Words and pictures from the author of the Elizabeth Goodweather Appalachian Mysteries
Tuesday, March 18, 2008
What Fer Ye?
What fer ye?" the man behind the counter called out back in '75, as we walked into the old hardware store, looking for the bits and pieces that would help us put together our new life on a mountain farm. There were horse collars and hames, butter molds and milk buckets, horse shoes and horse shoe nails, plow handles and plow points, hoof files and nippers, wood stoves and paint and lard cans -- and mattresses and furniture upstairs. There were seeds and sprays and sprockets, chains and chimney pipe and the Gem Dandy electric churn that became a fixture in my kitchen.
Before the new road opened, making travel to Asheville so easy, Bowman's was the place to go for your hardware needs. There was advice for the asking and there was a wiry little old man who would climb like a spider monkey up the shelves on one wall to fetch down items. Your smaller purchases were wrapped in brown paper and tied with string -- no flimsy plastic bags here! Prices were clearly marked on each item but above the dollars and cents price was a code -- probably the wholesale value – that allowed the staff to know how much latitude they had in dickering with their long-time native-born customers – most of whom ignored the sticker price and opened negotiations with "What'll ye take fer that?"
Our little county seat, the inspiration for Elizabeth's Ransom, is metamorphosing into -- well, I'm not sure exactly what. Long gone are the family-owned drug store, the dime store, the grocery store, even the funeral home. One bank has moved -- one remains. A coffee shop, a taqueria, a computer store, an organic foods store and an assortment of gift shops and galleries have come into being.But the old hardware store endures, with its wood stove in the center where A.J. is keeping warm on a cold day. (A.J., I might tell you, is a dancin' fool -- can dance down 'most all comers on Friday nights at the Depot. And he does a great impersonation of a Soggy Bottom Boy a la O Brother, Where Art Thou? But that’s another story.)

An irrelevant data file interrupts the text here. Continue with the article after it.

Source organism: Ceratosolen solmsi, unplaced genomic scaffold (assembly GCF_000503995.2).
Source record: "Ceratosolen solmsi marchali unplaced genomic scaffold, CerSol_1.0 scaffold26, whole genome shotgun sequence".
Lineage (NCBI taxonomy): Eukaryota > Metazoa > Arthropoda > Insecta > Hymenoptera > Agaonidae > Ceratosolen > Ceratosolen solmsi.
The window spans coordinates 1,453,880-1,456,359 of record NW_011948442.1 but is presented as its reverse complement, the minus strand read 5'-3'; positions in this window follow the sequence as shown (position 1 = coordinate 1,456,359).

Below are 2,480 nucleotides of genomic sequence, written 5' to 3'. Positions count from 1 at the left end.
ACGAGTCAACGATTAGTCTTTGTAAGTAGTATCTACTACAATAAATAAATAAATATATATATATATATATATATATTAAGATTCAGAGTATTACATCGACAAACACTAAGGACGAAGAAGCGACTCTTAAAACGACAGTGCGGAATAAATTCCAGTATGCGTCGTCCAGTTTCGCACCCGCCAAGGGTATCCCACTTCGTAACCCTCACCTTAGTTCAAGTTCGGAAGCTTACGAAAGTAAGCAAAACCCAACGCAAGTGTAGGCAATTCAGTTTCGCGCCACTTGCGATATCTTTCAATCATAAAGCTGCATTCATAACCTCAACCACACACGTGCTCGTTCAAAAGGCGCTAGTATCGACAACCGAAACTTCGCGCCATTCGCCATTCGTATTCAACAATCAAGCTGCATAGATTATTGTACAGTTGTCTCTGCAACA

The third picture, taken at the back of the store, is just where I imagined a scene in Art’s Blood: “There had been the occasional encounter in Ransom, the nearby county seat, a somnolent country town that had only recently attained its second stoplight. She’d seen her neighbors most recently in the hardware store where she was purchasing hinges to repair a sagging screen door. All three were gathered around a metal bin, evidently assessing the artistic potential of a mass of nails.”
In the old hardware store the floors are still wooden; merchandise still hangs from the walls. You can buy a wood-burning cook stove like the one in the foreground or an aluminum dish pan or a blue striped gray crock to put down your kraut. There's paint, fishing tackle, guns, ammo, crockery, or a funky cricket fashioned by A.J.’s son from an old pipe wrench, a couple of bolts, and some steel rod bent into legs. And, if you’re lucky, you can still get advice.
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